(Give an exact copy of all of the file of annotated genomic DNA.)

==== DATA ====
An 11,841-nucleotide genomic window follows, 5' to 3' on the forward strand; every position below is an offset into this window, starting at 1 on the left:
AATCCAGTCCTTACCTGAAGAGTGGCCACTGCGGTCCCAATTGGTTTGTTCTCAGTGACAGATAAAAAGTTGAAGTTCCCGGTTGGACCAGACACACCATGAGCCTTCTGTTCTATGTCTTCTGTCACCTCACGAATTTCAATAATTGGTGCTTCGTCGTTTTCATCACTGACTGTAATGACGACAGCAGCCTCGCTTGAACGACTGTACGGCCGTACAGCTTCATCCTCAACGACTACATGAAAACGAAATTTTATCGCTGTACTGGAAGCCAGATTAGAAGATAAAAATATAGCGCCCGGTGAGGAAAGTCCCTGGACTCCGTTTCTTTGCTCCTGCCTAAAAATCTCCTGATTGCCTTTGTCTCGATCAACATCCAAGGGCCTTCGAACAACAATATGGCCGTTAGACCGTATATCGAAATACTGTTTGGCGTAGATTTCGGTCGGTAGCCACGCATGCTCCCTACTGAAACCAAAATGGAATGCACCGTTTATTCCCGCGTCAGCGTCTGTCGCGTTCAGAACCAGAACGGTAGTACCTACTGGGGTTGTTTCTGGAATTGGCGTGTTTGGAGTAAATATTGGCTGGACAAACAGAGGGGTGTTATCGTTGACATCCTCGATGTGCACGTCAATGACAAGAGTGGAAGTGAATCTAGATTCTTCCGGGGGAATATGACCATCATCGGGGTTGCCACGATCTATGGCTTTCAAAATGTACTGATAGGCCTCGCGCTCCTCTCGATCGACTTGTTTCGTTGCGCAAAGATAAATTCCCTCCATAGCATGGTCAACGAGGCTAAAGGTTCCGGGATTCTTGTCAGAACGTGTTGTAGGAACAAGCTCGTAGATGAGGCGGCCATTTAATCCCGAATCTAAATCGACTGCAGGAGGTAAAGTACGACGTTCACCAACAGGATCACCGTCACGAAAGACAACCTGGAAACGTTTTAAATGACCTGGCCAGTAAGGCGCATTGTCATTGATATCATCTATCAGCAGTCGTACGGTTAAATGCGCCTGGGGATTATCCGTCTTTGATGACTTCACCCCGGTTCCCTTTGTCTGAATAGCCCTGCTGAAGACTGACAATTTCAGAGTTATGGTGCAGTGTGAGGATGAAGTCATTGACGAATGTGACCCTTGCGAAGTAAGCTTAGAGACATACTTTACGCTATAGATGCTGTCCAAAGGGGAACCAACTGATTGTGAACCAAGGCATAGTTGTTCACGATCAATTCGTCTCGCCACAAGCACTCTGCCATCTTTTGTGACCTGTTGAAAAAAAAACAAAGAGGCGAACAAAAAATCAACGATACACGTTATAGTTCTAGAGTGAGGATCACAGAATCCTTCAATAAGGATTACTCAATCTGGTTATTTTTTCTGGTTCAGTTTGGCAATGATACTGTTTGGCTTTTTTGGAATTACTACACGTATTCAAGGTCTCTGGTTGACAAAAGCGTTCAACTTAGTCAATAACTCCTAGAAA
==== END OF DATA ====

An 11,841-nucleotide genomic window follows, 5' to 3' on the forward strand; every position below is an offset into this window, starting at 1 on the left:
AATCCAGTCCTTACCTGAAGAGTGGCCACTGCGGTCCCAATTGGTTTGTTCTCAGTGACAGATAAAAAGTTGAAGTTCCCGGTTGGACCAGACACACCATGAGCCTTCTGTTCTATGTCTTCTGTCACCTCACGAATTTCAATAATTGGTGCTTCGTCGTTTTCATCACTGACTGTAATGACGACAGCAGCCTCGCTTGAACGACTGTACGGCCGTACAGCTTCATCCTCAACGACTACATGAAAACGAAATTTTATCGCTGTACTGGAAGCCAGATTAGAAGATAAAAATATAGCGCCCGGTGAGGAAAGTCCCTGGACTCCGTTTCTTTGCTCCTGCCTAAAAATCTCCTGATTGCCTTTGTCTCGATCAACATCCAAGGGCCTTCGAACAACAATATGGCCGTTAGACCGTATATCGAAATACTGTTTGGCGTAGATTTCGGTCGGTAGCCACGCATGCTCCCTACTGAAACCAAAATGGAATGCACCGTTTATTCCCGCGTCAGCGTCTGTCGCGTTCAGAACCAGAACGGTAGTACCTACTGGGGTTGTTTCTGGAATTGGCGTGTTTGGAGTAAATATTGGCTGGACAAACAGAGGGGTGTTATCGTTGACATCCTCGATGTGCACGTCAATGACAAGAGTGGAAGTGAATCTAGATTCTTCCGGGGGAATATGACCATCATCGGGGTTGCCACGATCTATGGCTTTCAAAATGTACTGATAGGCCTCGCGCTCCTCTCGATCGACTTGTTTCGTTGCGCAAAGATAAATTCCCTCCATAGCATGGTCAACGAGGCTAAAGGTTCCGGGATTCTTGTCAGAACGTGTTGTAGGAACAAGCTCGTAGATGAGGCGGCCATTTAATCCCGAATCTAAATCGACTGCAGGAGGTAAAGTACGACGTTCACCAACAGGATCACCGTCACGAAAGACAACCTGGAAACGTTTTAAATGACCTGGCCAGTAAGGCGCATTGTCATTGATATCATCTATCAGCAGTCGTACGGTTAAATGCGCCTGGGGATTATCCGTCTTTGATGACTTCACCCCGGTTCCCTTTGTCTGAATAGCCCTGCTGAAGACTGACAATTTCAGAGTTATGGTGCAGTGTGAGGATGAAGTCATTGACGAATGTGACCCTTGCGAAGTAAGCTTAGAGACATACTTTACGCTATAGATGCTGTCCAAAGGGGAACCAACTGATTGTGAACCAAGGCATAGTTGTTCACGATCAATTCGTCTCGCCACAAGCACTCTGCCATCTTTTGTGACCTGTTGAAAAAAAAACAAAGAGGCGAACAAAAAATCAACGATACACGTTATAGTTCTAGAGTGAGGATCACAGAATCCTTCAATAAGGATTACTCAATCTGGTTATTTTTTCTGGTTCAGTTTGGCAATGATACTGTTTGGCTTTTTTGGAATTACTACACGTATTCAAGGTCTCTGGTTGACAAAAGCGTTCAACTTAGTCAATAACTCCTAGAAA